In this article I talk about Sencha Touch best practices, specifically for developing user interfaces. I use the following practices in my projects. I think they will help you when developing Sencha Touch UIs.
This mobile application tutorial shows you how to create a user registration, login and logout backend using MongoDB and Mongoose. This article is part of a series of mobile application development tutorials that I have been publishing on my blog jorgeramon.me, which shows you how to create a Meeting Room Booking mobile application. This app will be used to browse an inventory of meeting rooms and reserve rooms for conference calls and other types of events.
The backend that we will create in this article will connect with the user account management screens that we built in a previous chapter of this series. This backend will consist of the following modules:
- Router (using Node.js and Express)
- Data model to represent a user (using Mongoose)
- Database (using MongoDB)
My Sencha Touch book is now updated for Sencha Touch 2.4. The book will teach you how to create a Sencha Touch 2.4 application. Starting with UI mockups, and ending with a production build of the app.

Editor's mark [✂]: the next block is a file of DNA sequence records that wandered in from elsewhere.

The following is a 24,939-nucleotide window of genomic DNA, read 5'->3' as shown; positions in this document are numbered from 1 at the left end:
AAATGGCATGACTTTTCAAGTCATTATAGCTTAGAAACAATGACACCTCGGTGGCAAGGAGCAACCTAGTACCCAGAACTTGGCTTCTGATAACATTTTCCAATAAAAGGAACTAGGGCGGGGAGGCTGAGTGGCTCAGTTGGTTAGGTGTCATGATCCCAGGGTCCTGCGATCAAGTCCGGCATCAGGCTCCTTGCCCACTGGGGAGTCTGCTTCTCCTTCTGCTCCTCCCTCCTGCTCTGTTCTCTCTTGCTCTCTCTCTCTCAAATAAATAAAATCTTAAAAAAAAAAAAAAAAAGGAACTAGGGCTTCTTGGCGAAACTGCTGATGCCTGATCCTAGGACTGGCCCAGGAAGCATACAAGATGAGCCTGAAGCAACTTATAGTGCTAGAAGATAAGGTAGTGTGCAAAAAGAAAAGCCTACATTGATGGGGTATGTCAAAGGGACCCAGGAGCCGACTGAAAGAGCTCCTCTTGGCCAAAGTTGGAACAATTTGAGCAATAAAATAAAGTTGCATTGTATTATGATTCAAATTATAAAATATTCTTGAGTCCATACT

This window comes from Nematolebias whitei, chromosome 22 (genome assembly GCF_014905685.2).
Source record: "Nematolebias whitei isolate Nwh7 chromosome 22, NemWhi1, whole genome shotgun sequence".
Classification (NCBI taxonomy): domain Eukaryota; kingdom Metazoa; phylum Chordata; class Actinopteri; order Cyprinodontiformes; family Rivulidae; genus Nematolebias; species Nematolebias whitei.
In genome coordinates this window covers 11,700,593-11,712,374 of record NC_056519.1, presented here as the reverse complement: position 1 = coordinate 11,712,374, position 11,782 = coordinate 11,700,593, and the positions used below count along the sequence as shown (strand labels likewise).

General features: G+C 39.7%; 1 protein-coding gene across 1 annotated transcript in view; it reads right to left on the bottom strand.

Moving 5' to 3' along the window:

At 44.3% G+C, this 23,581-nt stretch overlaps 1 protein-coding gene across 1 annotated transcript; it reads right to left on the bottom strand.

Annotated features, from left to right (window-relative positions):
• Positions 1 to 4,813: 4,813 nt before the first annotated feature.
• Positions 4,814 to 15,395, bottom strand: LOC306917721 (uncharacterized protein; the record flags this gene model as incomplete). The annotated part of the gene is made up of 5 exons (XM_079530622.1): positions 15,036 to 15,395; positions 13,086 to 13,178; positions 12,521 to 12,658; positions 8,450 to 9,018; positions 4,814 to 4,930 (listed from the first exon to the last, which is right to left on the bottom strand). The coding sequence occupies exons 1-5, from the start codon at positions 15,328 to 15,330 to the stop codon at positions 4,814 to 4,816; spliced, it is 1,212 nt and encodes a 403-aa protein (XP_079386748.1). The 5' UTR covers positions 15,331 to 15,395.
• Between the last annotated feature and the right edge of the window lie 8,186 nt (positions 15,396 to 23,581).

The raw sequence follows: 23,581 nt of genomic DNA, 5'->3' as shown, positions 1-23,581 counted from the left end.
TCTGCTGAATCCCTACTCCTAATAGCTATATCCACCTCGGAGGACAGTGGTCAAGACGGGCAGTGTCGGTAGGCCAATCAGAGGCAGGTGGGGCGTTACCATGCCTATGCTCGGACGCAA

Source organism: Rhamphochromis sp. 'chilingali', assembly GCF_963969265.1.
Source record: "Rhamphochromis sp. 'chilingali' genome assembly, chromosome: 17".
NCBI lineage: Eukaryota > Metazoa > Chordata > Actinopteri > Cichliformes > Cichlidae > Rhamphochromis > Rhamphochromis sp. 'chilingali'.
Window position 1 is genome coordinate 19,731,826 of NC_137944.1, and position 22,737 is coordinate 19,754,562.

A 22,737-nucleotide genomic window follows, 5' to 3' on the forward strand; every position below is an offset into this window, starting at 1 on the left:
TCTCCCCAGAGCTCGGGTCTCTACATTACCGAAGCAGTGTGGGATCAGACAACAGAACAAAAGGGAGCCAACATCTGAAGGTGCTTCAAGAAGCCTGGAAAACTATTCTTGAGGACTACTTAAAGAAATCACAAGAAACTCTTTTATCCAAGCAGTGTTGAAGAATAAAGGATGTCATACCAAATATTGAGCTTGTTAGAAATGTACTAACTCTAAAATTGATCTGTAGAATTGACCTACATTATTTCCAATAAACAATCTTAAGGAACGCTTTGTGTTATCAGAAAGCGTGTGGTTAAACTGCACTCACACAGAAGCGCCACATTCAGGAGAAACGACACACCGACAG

These are the specific topics that you will learn:
- The building blocks of a Sencha Touch application.
- How to implement the Model-View-Controller pattern in a Sencha Touch application.
- How to create an application with multiple views, and how to implement intuitive navigation patterns.
- How to create list-based and master-detail user interfaces in a Sencha Touch application.
- How to use Sencha Touch forms to capture and validate user input.
- How a Sencha Touch app leverages HTML5 local storage to save data on the device.
- How to scaffold, minify, and deploy a Sencha Touch app to production using Sencha Cmd.
In this mobile UI patterns article we will build a flowchart depicting the screens needed to handle user registration, login and logout in a mobile application. As a UX designer, it’s very important that you are familiar with these screens and how the interact with each other.
Let’s start by taking a look at the typical application launch sequence.
An Application’s Launch Sequence
A large number of applications have a launch sequence that takes users to a Landing Page or Landing Screen, however you like to call it, from where they have access to deeper areas of the app. We could draw this UI pattern like this:
The Login Flowchart
Most apps provide personalization features that require a user to have an account in the app. In those applications the launch sequence changes quite a bit. For starters, when users arrive at the Landing Page and you don’t know who they are, you need to redirect them to a Login Page where they will enter their credentials: